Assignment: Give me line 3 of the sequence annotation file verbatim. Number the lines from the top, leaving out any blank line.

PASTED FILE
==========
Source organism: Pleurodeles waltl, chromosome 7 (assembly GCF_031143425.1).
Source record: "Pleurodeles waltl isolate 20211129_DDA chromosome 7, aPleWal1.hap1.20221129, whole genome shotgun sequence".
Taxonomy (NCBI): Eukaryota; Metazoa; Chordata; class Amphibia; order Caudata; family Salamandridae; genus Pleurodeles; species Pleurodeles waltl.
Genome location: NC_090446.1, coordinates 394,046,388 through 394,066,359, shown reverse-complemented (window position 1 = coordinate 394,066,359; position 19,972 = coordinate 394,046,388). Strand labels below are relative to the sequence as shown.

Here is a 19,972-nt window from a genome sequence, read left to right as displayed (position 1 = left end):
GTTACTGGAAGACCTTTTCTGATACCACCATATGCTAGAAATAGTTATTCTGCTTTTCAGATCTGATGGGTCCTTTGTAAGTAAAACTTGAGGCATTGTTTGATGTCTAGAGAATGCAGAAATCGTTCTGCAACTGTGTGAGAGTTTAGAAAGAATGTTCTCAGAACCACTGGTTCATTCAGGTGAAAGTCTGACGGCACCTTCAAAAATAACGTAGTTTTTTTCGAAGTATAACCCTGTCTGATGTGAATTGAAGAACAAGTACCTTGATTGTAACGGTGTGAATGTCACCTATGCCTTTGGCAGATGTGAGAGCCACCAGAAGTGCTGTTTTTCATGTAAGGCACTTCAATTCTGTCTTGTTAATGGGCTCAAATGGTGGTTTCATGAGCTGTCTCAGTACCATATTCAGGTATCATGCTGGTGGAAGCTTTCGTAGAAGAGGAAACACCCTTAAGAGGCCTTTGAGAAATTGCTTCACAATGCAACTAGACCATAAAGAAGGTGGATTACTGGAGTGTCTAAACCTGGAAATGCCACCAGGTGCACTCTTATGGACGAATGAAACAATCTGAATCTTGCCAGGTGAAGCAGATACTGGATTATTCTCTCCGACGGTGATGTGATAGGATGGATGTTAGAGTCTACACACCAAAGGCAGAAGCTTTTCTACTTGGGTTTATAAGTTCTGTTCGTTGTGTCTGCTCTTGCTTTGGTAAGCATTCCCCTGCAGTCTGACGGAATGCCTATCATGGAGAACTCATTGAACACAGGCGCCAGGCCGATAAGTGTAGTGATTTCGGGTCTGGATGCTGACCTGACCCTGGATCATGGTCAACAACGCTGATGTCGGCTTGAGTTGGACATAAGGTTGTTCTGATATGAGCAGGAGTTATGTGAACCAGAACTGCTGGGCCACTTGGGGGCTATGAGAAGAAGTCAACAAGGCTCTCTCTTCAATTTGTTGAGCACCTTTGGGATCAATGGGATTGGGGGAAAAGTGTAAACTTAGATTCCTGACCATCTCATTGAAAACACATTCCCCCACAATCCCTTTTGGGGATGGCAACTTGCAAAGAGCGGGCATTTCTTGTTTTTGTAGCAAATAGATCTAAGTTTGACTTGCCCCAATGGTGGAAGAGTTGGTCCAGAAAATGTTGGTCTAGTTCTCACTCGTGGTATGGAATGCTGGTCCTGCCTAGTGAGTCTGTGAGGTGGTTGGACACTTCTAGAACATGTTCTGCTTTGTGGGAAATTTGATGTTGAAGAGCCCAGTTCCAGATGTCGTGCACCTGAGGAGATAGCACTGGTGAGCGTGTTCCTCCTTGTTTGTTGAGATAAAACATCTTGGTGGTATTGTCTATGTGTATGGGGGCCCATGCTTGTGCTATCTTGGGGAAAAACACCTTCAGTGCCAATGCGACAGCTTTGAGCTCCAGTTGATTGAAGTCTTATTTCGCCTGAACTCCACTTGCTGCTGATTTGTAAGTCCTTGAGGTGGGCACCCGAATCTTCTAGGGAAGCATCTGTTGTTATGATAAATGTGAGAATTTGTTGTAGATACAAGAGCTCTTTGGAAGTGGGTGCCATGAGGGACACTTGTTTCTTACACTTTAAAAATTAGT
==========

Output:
Taxonomy (NCBI): Eukaryota; Metazoa; Chordata; class Amphibia; order Caudata; family Salamandridae; genus Pleurodeles; species Pleurodeles waltl.